As a final point – I needed to buy myself a new belt for the WUKF Competition in Dublin last year, so went back to Kamae who I’ve brought my previous two Black belts from and bought one with white embroidery on it, to remind me and the people I train with, that every single day that I still feel like a beginner and that’s a good thing. SHOSHIN!
As parents we have an ability and even a responsibility to help our children to become confident. Confidence will lead them on the path to success.
Confidence is the belief in one’s ability to master your body, behaviour and the challenges you encounter in school, work and life generally. If our children believe in themselves, they will are willing to take more of the right kind of risks in life, accomplish their goals and accomplish more. Children who have good self esteem will find it easier to feel valued and accepted by family, friends and peers, they will be proud of a job well done and will feel good and thing good things about themselves and they will be more prepared for the challenges that they will face everyday.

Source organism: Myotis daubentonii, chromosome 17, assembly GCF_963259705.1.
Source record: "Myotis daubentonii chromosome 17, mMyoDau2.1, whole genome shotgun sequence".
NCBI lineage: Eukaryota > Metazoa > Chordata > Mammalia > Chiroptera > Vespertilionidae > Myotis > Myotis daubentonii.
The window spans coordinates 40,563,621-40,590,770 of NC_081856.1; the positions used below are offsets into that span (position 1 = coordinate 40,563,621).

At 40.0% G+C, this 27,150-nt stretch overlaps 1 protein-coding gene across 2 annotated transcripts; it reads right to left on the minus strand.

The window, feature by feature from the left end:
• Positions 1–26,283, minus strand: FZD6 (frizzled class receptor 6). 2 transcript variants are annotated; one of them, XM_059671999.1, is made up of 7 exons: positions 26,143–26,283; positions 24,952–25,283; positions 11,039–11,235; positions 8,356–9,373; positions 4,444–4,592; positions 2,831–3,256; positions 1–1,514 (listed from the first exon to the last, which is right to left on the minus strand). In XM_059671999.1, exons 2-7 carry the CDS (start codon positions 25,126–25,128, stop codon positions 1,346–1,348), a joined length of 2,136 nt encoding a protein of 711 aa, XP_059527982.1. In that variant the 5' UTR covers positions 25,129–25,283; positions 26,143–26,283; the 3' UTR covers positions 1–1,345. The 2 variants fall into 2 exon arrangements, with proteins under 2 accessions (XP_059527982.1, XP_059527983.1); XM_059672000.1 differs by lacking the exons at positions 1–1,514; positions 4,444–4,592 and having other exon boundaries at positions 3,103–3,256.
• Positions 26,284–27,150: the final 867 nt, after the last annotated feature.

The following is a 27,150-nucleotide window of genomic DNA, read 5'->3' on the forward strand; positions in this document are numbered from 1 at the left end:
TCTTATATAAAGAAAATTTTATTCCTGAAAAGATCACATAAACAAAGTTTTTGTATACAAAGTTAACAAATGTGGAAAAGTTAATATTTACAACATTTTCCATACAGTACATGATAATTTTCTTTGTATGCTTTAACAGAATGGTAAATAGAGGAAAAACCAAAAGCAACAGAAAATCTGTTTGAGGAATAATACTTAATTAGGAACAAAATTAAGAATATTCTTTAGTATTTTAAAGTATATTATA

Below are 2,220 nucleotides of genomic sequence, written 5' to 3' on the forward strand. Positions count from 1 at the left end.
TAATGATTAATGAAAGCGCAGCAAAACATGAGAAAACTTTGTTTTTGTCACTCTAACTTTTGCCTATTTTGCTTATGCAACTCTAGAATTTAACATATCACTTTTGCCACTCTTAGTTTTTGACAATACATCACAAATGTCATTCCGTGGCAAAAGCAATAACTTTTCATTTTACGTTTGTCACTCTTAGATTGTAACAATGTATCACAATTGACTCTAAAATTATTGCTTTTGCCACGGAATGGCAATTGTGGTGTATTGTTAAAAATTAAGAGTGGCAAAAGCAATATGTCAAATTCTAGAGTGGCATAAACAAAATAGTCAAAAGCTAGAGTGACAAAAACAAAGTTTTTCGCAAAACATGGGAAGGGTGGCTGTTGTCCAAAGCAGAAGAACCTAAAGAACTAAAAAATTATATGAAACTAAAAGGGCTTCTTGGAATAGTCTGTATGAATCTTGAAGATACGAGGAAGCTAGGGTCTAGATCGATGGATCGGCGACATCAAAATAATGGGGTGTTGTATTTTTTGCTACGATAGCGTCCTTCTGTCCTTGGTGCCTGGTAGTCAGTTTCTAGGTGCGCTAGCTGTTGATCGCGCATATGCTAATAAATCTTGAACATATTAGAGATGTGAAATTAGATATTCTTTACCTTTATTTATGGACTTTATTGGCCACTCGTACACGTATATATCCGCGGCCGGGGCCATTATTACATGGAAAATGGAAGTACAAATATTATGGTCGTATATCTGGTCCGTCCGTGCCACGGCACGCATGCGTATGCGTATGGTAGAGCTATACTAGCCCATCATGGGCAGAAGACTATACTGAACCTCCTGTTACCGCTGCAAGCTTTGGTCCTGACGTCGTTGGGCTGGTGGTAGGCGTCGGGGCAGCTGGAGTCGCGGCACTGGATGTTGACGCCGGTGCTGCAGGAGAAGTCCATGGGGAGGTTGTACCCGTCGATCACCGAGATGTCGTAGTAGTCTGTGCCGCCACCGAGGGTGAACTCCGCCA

None of us are born confident, it’s something we learn as we grow up and develop, regardless of a child’s situation or feelings. As parents we can help to improve our children’s self-confidence by giving them many opportunities to practice and master their skills. Let them make mistakes and be there to boost their spirits so they keep trying, even if they sometimes fail.
Have you heard the old Japanese saying, fall down 7 times get up 8.
These are some ideas as to what we can do to increase our children’s sense of self-worth
Create a wall of fame
Every child is good at something. Help them to discover it, encourage it and celebrate it by displaying it proudly for all to see. If your home is missing a wall of fame to celebrate their achievement your child is missing their moment of recognition. If you have a child who is not into team sports or athletic, try scouting/guiding. Everyone wins and everyone gets lots of badges. As children walk by their showcase, they can see at a glance five to ten years of achievement. This gives them a lift, especially during times when their self-confidence is faltering.
Nurture their special interests